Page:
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    Life Expectancy Reaches New Record

    Life Expectancy Pushes Past 78 Years; Death Rate Falls for 11 of 15 Top Causes of Death
    WebMD Health News
    Reviewed by Louise Chang, MD

    June 11, 2008 -- U.S. life expectancy has hit a new record: 78.1 years for babies born in 2006, says the CDC.

    What's more, the death rate for 11 of the top 15 causes of death -- including heart disease, cancer, and stroke -- slowed in 2006.

    That's what the CDC's preliminary data show, based on some 2.4 million deaths in 2006. Here are the highlights from the CDC's report.

    Life Expectancy

    Life expectancy in 2006 is about four months longer than it was in 2005, according to the CDC.

    White women continue to have the longest life expectancy, followed by African-American women, white men, and African-American men. Those patterns have held since 1976, though all groups have seen their life expectancy improve during that time.

    Here are the 2006 life expectancy figures for each of those groups:

    • White women: 81 years
    • African-American women: 76.9 years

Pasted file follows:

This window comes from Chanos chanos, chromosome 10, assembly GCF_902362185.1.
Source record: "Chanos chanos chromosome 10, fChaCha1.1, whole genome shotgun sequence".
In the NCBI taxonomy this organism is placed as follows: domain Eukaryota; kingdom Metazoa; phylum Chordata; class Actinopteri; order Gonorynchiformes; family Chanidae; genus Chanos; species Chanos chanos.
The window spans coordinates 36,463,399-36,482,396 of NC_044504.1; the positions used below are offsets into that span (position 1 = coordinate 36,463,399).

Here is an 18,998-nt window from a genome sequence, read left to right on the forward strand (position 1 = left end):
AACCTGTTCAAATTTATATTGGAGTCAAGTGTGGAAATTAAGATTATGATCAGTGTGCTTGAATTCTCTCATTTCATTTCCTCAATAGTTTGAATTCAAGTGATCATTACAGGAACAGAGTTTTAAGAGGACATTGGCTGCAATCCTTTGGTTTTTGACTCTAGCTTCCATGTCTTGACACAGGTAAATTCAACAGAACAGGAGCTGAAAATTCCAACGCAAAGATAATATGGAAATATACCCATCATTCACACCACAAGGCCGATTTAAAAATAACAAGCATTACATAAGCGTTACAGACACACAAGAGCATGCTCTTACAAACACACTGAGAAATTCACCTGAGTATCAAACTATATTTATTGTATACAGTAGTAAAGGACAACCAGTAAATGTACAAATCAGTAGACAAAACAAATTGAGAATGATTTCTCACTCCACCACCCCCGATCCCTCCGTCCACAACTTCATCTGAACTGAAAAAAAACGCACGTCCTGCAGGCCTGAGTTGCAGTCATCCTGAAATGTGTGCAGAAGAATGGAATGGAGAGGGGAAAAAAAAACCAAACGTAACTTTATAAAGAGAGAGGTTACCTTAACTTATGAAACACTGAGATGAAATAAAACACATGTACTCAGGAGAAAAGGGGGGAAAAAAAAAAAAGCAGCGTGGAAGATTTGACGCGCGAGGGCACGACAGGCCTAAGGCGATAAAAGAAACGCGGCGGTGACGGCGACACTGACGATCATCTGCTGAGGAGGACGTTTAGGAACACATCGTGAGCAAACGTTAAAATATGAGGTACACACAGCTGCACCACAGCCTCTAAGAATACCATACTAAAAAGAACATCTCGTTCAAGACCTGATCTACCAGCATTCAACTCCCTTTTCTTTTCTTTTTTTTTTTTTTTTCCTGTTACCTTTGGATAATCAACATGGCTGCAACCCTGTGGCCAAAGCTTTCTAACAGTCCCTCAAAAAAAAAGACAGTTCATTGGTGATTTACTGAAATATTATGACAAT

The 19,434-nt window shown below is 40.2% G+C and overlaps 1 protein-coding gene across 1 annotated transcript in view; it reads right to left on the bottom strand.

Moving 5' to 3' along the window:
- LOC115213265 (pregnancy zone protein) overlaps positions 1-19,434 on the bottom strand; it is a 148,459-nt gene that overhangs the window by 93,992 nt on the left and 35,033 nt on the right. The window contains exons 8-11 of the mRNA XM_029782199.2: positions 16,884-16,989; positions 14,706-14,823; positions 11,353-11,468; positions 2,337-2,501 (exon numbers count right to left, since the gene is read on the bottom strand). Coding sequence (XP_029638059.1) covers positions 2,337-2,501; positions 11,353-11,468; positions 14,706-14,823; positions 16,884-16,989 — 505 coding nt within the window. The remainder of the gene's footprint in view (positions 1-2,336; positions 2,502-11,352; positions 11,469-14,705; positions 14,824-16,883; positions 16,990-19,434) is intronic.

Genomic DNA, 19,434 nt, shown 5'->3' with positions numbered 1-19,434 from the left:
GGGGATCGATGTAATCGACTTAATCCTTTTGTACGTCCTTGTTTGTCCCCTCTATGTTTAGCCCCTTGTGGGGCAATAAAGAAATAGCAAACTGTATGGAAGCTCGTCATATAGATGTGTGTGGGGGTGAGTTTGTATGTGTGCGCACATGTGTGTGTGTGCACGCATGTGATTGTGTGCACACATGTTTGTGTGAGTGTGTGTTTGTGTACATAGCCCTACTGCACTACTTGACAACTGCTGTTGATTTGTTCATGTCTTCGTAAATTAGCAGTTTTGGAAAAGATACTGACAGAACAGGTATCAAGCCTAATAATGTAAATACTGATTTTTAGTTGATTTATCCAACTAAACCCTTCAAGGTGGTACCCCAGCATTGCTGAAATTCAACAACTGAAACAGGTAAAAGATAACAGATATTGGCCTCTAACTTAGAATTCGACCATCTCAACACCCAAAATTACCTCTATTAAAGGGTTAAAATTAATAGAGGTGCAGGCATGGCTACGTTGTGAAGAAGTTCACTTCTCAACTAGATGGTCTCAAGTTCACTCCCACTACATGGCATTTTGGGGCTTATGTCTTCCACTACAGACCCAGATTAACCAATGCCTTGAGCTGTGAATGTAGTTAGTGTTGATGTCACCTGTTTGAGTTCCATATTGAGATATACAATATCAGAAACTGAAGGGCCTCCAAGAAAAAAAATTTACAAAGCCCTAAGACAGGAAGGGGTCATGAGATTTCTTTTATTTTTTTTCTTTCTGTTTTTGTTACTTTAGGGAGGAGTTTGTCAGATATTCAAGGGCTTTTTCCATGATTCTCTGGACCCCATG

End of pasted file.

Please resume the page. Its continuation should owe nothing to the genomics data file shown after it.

• White men: 76 years
    • African-American men: 70 years

    Top Causes of Death

    Here are the top causes of death for 2006 in the U.S., and the change in their age-adjusted death rate since 2005:

    1. Heart disease: down 5.5%
    2. Cancer: down 1.6%
    3. Stroke: down 6.4%
    4. Chronic lower respiratory diseases (lung diseases): down 6.5%
    5. Accidents: down 1.5%
    6. Alzheimer's disease: down 0.9%
    7. Diabetes: down 5.3%
    8. Influenza and pneumonia: down 12.8% due to a relatively mild flu season
    9. Kidney disease: unchanged
    10. Septicemia (an infection that affects the blood and other parts of the body): down 2.7%
    11. Suicide: down 2.8%
    12. Chronic liver disease and cirrhosis: down 3.3%
    13. High blood pressure: down 5%
    14. Parkinson's disease: down 1.6%
    15. Homicide: down 1.6%

    The decreases in the death rate for Alzheimer's, Parkinson's disease, and homicide may have been due to chance, and the kidney disease death rate held steady, so that leaves the CDC confident that 11 of the 15 leading causes of death had lower death rates in 2006 than in 2005.

    The list's order is largely unchanged, except that Alzheimer's disease and diabetes traded places.

    The preliminary infant death rate dropped 2.3% from 2005 to 2006, the CDC reports.

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